China blockades streets around military building as hundreds protest in capital

China blockades streets around military building as hundreds protest in capital

Police in the Chinese capital on Tuesday blocked off streets near a major military building, as hundreds of people wearing green camouflage uniforms chanted and waved national flags to protest against the loss of their posts.

China last year announced it would cut troop levels by 300,000, targeting the bulk of the reductions by the end of 2017, as it seeks to spend more money on high-tech weapons for its navy and air force.

Tens of thousands of protests take place in China every year, triggered by grievances over corruption, pollution, illegal land grabs and other factors, unnerving the stability-obsessed ruling Communist Party.

On Tuesday, buses stretched down a block of Chang’an Avenue, Beijing’s main thoroughfare, with police blocking the gaps between vehicles to obstruct views of the tightly-packed demonstrators.

The voices of the protesters in front of the military’s Bayi Building rose above the traffic as they chanted songs, while some waved Chinese flags and banners protesting against their treatment after losing their positions in the military.

“Our rights and benefits to be transferred from military posts to suitable civilian work have been violated,” read the inscription on one banner.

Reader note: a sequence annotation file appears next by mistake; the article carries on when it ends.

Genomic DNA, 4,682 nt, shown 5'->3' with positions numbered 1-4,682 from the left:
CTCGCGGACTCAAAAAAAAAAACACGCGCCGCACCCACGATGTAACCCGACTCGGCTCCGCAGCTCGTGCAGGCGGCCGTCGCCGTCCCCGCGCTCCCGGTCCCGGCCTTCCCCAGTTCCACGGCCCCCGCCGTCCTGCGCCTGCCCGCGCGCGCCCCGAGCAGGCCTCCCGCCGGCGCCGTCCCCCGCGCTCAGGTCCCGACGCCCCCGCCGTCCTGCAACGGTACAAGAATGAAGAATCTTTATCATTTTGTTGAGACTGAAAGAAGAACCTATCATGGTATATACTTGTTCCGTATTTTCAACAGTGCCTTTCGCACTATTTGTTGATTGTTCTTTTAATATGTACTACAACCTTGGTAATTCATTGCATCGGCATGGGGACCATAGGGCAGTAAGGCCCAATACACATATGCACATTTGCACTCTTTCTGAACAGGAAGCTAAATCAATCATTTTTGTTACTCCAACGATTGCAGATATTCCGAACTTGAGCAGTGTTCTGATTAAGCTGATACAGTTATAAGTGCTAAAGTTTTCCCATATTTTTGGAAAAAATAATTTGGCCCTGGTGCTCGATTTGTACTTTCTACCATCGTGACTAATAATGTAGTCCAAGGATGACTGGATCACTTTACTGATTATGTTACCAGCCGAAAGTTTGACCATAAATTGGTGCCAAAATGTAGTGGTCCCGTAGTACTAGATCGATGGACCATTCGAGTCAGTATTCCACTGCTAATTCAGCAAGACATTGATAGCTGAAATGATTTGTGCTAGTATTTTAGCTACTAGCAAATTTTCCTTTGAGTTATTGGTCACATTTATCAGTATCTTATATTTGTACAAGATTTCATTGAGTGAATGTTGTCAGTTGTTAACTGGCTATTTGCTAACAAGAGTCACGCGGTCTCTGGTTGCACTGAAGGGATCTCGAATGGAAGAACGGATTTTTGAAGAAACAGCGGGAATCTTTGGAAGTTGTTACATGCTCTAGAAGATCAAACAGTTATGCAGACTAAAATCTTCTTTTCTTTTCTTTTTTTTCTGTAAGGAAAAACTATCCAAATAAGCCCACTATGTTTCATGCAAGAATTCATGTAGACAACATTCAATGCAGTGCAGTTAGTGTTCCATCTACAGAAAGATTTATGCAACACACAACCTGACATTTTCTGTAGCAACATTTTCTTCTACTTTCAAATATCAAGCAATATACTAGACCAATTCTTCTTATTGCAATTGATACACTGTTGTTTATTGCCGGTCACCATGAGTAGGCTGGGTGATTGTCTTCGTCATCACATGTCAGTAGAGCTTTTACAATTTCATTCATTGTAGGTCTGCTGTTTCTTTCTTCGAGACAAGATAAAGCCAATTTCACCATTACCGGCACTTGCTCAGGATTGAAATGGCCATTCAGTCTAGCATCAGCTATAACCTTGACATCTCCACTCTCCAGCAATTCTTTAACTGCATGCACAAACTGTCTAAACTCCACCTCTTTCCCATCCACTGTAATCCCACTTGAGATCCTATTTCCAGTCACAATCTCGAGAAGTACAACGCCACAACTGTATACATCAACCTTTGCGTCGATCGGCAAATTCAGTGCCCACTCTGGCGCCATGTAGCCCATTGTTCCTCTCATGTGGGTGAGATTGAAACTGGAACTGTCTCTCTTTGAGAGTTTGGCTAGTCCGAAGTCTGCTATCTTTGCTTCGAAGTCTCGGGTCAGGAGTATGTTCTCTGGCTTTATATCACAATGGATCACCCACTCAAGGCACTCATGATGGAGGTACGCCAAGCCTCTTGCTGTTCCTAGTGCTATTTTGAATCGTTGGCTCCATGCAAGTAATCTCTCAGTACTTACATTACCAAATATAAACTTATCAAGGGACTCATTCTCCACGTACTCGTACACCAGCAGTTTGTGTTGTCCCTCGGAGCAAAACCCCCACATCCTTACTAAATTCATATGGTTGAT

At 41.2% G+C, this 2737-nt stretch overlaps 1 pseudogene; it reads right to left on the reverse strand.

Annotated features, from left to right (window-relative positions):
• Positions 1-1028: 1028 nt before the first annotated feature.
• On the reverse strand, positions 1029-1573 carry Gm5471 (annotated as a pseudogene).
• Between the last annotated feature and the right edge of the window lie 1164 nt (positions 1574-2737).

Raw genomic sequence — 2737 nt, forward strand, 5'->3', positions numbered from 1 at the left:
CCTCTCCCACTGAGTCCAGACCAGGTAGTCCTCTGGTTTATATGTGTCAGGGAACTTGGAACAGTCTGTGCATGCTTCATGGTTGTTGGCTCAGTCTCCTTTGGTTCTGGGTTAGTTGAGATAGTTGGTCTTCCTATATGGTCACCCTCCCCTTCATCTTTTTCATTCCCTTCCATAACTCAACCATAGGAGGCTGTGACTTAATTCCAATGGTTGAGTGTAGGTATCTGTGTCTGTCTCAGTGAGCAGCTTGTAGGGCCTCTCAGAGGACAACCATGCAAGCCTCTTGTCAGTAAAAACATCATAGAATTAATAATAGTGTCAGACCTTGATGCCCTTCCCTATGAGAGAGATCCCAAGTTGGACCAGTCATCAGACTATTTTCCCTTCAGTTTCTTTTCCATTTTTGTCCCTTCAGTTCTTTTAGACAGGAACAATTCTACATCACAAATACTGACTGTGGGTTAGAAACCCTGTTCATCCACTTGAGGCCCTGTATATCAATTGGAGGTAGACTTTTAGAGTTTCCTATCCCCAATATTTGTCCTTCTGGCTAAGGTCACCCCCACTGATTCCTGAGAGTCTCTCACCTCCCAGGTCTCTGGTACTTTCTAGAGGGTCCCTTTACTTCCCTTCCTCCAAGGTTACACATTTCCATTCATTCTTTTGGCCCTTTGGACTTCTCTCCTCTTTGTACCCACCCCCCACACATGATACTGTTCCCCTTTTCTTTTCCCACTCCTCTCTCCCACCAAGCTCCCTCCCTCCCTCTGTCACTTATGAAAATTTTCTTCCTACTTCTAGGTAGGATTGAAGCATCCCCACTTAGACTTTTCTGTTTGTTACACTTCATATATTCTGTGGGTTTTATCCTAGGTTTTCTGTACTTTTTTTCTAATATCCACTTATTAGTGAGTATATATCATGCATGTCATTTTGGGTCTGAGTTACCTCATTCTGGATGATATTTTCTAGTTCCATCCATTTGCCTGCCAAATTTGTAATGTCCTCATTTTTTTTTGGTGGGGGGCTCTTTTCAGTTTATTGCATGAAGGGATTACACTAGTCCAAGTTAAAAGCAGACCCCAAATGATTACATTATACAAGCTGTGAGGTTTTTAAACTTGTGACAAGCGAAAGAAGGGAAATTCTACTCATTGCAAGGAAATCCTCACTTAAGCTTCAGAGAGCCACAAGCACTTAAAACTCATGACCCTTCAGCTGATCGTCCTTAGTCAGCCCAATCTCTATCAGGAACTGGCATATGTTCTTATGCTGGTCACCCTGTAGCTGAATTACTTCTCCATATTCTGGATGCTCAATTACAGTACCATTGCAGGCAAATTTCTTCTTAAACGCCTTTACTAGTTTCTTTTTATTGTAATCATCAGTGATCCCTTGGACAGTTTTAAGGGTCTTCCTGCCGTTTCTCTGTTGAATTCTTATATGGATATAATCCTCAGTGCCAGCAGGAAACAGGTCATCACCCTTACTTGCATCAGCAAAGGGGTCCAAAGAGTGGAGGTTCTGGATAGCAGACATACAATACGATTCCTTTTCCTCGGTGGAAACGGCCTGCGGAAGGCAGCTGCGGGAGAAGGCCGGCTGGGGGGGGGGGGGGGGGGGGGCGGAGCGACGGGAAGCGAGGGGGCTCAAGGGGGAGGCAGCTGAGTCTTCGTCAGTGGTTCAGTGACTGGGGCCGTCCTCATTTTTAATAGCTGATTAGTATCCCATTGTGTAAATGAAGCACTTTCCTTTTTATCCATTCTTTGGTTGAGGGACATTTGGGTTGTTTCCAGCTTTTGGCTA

Police denied Reuters access to the demonstration site, while China’s defense ministry did not immediately respond to emailed questions.

Armed police vehicles also patrolled the area, and individuals who appeared to be plainclothes police carried walkie-talkies and headsets.

China’s defense minister, Chang Wanquan, is to host a banquet at the Bayi Building on Tuesday evening for participants of the Xiangshan Forum, which Beijing styles as its answer to the annual Shangri-La Dialogue security forum in Singapore.

China has the world’s largest military and the government of President Xi Jinping is pumping billions of dollars into a modernization program, including aircraft carriers, anti-satellite missiles and stealth jets.

Protests by demobilized soldiers are not uncommon, and previously some who had fought against Vietnam in 1979 have demonstrated in complaint against problems over their pensions.

Many people try to use “petitions” to bypass the legal system and bring complaints directly to the attention of government officials, a process that dates back to imperial times, though some cases do end up in court.

Few cases ever get resolved, however, and petitioners can stage noisy protests out of frustration.
follow us on twitter @aljazirahnewsng

Like us on Facebook @aljazirahnewsng

Comment Via Facebook

Tags assigned to this article:

Related Articles

Man arrested in Italy over murder of Nigerian

A man was arrested on suspicion of killing Nigerian asylum seeker Emmanuel Chidi Nnamdi on Thursday, as condemnation and tributes

Dogara mourns Sultan Dasuki

Speaker of the House of Representatives, Rt. Hon. Yakubu Dogara, has commiserated with the Muslim ummah, Sultanate council, government and